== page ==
Unfortunately for some shareholders, the Massimo Zanetti Beverage Group (BIT:MZB) share price has dived 34% in the last thirty days. That drop has capped off a tough year for shareholders, with the share price down 40% in that time.
Assuming nothing else has changed, a lower share price makes a stock more attractive to potential buyers. While the market sentiment towards a stock is very changeable, in the long run, the share price will tend to move in the same direction as earnings per share. So, on certain occasions, long term focussed investors try to take advantage of pessimistic expectations to buy shares at a better price. One way to gauge market expectations of a stock is to look at its Price to Earnings Ratio (PE Ratio). Investors have optimistic expectations of companies with higher P/E ratios, compared to companies with lower P/E ratios.
How Does Massimo Zanetti Beverage Group's P/E Ratio Compare To Its Peers?
We can tell from its P/E ratio of 8.30 that sentiment around Massimo Zanetti Beverage Group isn't particularly high. We can see in the image below that the average P/E (10.6) for companies in the food industry is higher than Massimo Zanetti Beverage Group's P/E.
Massimo Zanetti Beverage Group's P/E tells us that market participants think it will not fare as well as its peers in the same industry. Since the market seems unimpressed with Massimo Zanetti Beverage Group, it's quite possible it could surprise on the upside. If you consider the stock interesting, further research is recommended. For example, I often monitor director buying and selling.
How Growth Rates Impact P/E Ratios
Companies that shrink earnings per share quickly will rapidly decrease the 'E' in the equation. That means unless the share price falls, the P/E will increase in a few years. A higher P/E should indicate the stock is expensive relative to others -- and that may encourage shareholders to sell.
Massimo Zanetti Beverage Group's earnings per share fell by 24% in the last twelve months. And it has shrunk its earnings per share by 5.0% per year over the last five years. This could justify a pessimistic P/E.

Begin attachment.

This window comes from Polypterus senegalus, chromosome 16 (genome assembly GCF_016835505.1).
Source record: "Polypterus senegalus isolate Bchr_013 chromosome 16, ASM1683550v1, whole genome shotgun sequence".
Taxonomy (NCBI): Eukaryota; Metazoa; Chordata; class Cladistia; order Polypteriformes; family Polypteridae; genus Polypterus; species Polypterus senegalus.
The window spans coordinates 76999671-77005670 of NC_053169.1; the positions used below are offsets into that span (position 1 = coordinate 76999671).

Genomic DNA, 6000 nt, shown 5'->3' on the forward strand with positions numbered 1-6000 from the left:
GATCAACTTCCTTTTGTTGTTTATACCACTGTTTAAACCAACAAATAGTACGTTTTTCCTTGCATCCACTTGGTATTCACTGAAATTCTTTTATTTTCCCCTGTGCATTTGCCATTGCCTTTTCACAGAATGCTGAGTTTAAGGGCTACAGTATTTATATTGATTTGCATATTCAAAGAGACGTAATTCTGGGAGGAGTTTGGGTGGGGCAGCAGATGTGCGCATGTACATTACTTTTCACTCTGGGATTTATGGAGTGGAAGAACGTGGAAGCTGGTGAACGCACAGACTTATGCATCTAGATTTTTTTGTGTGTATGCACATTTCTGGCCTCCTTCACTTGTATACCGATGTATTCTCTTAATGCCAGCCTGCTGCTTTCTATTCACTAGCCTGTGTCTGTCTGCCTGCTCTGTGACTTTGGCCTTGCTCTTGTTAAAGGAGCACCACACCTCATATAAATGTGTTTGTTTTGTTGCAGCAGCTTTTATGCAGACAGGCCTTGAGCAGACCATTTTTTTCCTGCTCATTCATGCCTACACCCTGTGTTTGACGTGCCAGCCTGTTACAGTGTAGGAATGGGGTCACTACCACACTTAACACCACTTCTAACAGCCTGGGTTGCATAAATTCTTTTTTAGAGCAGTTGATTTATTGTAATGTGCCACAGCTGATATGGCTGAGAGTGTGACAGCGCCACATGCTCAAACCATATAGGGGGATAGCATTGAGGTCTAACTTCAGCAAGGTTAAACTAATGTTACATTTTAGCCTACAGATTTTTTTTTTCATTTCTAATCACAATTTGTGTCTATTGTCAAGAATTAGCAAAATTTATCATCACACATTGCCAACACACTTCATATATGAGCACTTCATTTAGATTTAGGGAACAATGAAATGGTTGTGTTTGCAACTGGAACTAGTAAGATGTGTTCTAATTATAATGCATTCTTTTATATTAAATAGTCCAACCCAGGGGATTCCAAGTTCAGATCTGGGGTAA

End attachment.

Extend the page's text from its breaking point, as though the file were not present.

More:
A Limitation: P/E Ratios Ignore Debt and Cash In The Bank
One drawback of using a P/E ratio is that it considers market capitalization, but not the balance sheet. That means it doesn't take debt or cash into account. In theory, a company can lower its future P/E ratio by using cash or debt to invest in growth.
While growth expenditure doesn't always pay off, the point is that it is a good option to have; but one that the P/E ratio ignores.
Massimo Zanetti Beverage Group's Balance Sheet
Net debt totals a substantial 166% of Massimo Zanetti Beverage Group's market cap. If you want to compare its P/E ratio to other companies, you must keep in mind that these debt levels would usually warrant a relatively low P/E.
The Verdict On Massimo Zanetti Beverage Group's P/E Ratio
Massimo Zanetti Beverage Group's P/E is 8.3 which is below average (12.9) in the IT market. Given meaningful debt, and a lack of recent growth, the market looks to be extrapolating this recent performance; reflecting low expectations for the future. What can be absolutely certain is that the market has become more pessimistic about Massimo Zanetti Beverage Group over the last month, with the P/E ratio falling from 12.6 back then to 8.3 today. For those who prefer to invest with the flow of momentum, that might be a bad sign, but for deep value investors this stock might justify some research.
Investors have an opportunity when market expectations about a stock are wrong. If it is underestimating a company, investors can make money by buying and holding the shares until the market corrects itself. So this free visualization of the analyst consensus on future earnings could help you make the right decision about whether to buy, sell, or hold.
Of course, you might find a fantastic investment by looking at a few good candidates. So take a peek at this free list of companies with modest (or no) debt, trading on a P/E below 20.
If you spot an error that warrants correction, please contact the editor at firstname.lastname@example.org. This article by Simply Wall St is general in nature. It does not constitute a recommendation to buy or sell any stock, and does not take account of your objectives, or your financial situation. Simply Wall St has no position in the stocks mentioned.
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